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Comelec bracing vs. usual polls hitch

Surplus PCOS machines would just be as good as brand new and “counts the votes more precisely”. But the precincts could be no larger than the usual.

This was according to Comelec-Bohol Officer-in-Charge Lionel Marco Castillano, as he expressed lament that their request to purchase 40,000 more PCOS was disapproved.

The government bought the same PCOS machines used in 2010 elections which can already be considered as surplus.


The additional PCOS machines are supposedly intended to cut the queue.

Without it, long queue that would extend to the school lobbies is still expected in every precinct wherein voters would be vulnerable to some last minute vote-buying.

Accurate count is assured, but the quality of service might be uncertain to get a score, the Comelec admitted.

There would be courtesy lanes for the senior citizens and persons with disabilities.

For the media practitioners who would avail of advance voting must be aware that they could only vote for the national candidates, because the ballots would still be submitted to the national office.

Those who do not want to miss voting for local officials will have to vote on election day and would have to forego the advance voting will just have to manage their time efficiently, according to Castillano.

Castillano also said Comelec is hiring 1,355 PCOs technicians among the computer literate DepEd personnel.

The training for the Board of Election Inspectors (BEIs), PCOs technicians and other support groups starts this month.

Unlike in the past elections wherein the training was done through powerpoint presentations, the training this time would be done on actual test operation.

For the meantime, the Comelec is still trying to perfect the transmission of results from the PCOs machines to the Comelec system wherein there would be a separate bandwidth for exclusive use of the PCOs machines and before elections the government would be able to finalize the contract for this.

Castillano also assured that all there is to do would be done to ensure a violence-free election.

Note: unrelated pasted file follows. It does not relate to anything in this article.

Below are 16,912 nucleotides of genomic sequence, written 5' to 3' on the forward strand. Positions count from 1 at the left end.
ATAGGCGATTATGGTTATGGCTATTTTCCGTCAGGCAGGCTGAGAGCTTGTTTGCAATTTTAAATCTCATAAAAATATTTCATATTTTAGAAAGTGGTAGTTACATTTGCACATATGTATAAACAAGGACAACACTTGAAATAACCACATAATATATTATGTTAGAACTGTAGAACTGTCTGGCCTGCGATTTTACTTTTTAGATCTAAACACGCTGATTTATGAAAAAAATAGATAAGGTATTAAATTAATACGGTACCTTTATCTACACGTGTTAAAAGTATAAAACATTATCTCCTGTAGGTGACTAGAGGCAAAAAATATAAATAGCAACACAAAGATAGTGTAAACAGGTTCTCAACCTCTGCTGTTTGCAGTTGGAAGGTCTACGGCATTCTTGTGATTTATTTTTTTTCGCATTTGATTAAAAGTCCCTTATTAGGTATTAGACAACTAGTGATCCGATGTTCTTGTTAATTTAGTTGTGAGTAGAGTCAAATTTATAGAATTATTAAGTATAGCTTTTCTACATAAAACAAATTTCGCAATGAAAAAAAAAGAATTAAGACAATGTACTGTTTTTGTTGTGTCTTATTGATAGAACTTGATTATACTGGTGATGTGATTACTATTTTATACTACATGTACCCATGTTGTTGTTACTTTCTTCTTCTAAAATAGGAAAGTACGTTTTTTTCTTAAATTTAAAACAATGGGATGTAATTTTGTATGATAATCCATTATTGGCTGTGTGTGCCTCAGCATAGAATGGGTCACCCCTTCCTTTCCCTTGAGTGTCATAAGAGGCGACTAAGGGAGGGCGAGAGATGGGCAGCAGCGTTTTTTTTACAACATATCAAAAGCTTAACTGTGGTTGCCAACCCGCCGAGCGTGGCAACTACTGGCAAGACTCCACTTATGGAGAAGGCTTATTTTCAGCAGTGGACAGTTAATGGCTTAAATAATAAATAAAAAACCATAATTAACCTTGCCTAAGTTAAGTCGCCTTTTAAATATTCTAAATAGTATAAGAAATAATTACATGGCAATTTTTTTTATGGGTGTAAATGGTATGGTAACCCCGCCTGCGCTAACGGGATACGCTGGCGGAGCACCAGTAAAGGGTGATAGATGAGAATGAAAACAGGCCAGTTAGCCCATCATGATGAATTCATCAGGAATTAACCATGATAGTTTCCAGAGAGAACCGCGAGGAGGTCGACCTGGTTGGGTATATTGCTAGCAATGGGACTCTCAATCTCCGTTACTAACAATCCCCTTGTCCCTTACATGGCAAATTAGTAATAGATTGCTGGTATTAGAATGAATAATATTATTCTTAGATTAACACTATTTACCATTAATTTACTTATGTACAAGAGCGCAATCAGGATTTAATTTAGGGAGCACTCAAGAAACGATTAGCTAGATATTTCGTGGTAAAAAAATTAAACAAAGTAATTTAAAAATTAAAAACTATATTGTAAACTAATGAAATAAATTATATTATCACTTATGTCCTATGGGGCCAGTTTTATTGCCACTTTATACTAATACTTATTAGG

The election supervisor already had several conferences with the PNP.

There still remains no final declaration yet from Regional Joint Peace and Security Coordinating Council (RJPSC) on the requests to include the towns of Danao, Carmen and Trinidad, and Tagbilaran City among the Election Watchlist Areas (EWAs).

Castillano, however, explained that there is no need to worry on the impression that it will create because being declared as hotspot or being placed under Comelec control because it is the actually the last resort.

The Comelec is just watching on the areas with the presence of potential armed group, intense rivalry. But it doesn't necessarily mean the concerned area would be a hotspot or to be under Comelec control which is required only on areas with serious armed threat such as violence, terrorism, hindrance to peaceful election or prevent an election to take place.

Castillano said he was informed that there have been no private armed groups (PAGs) yet in Bohol.

That's why the PNP conduct more checkpoints and implement search warrants for those who have loose firearms who might be converted to private armies.

The tendency is that some unscrupulous gun owners would be lured to join PAGs during the elections and when already used to getting dirty money, they would be tempted to put their firearms “to good use” during ordinary seasons in hold-ups.

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